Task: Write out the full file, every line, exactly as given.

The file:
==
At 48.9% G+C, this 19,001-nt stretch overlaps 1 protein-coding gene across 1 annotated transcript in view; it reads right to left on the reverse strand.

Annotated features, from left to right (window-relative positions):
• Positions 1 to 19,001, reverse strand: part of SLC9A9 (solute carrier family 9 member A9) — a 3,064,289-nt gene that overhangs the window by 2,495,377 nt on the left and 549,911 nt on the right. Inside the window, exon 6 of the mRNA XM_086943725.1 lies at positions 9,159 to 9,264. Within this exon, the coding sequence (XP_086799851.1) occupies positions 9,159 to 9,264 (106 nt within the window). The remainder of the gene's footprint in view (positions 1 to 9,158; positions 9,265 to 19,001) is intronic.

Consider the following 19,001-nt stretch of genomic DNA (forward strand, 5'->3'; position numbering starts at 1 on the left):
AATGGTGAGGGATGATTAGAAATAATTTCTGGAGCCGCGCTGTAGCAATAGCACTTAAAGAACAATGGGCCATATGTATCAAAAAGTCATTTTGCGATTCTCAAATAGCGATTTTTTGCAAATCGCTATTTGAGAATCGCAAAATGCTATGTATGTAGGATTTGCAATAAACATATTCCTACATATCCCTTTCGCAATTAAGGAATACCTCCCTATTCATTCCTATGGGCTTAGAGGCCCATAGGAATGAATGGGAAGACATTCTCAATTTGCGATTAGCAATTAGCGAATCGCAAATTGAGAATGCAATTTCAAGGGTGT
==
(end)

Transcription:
At 48.9% G+C, this 19,001-nt stretch overlaps 1 protein-coding gene across 1 annotated transcript in view; it reads right to left on the reverse strand.

Annotated features, from left to right (window-relative positions):
• Positions 1 to 19,001, reverse strand: part of SLC9A9 (solute carrier family 9 member A9) — a 3,064,289-nt gene that overhangs the window by 2,495,377 nt on the left and 549,911 nt on the right. Inside the window, exon 6 of the mRNA XM_086943725.1 lies at positions 9,159 to 9,264. Within this exon, the coding sequence (XP_086799851.1) occupies positions 9,159 to 9,264 (106 nt within the window). The remainder of the gene's footprint in view (positions 1 to 9,158; positions 9,265 to 19,001) is intronic.

Consider the following 19,001-nt stretch of genomic DNA (forward strand, 5'->3'; position numbering starts at 1 on the left):
AATGGTGAGGGATGATTAGAAATAATTTCTGGAGCCGCGCTGTAGCAATAGCACTTAAAGAACAATGGGCCATATGTATCAAAAAGTCATTTTGCGATTCTCAAATAGCGATTTTTTGCAAATCGCTATTTGAGAATCGCAAAATGCTATGTATGTAGGATTTGCAATAAACATATTCCTACATATCCCTTTCGCAATTAAGGAATACCTCCCTATTCATTCCTATGGGCTTAGAGGCCCATAGGAATGAATGGGAAGACATTCTCAATTTGCGATTAGCAATTAGCGAATCGCAAATTGAGAATGCAATTTCAAGGGTGT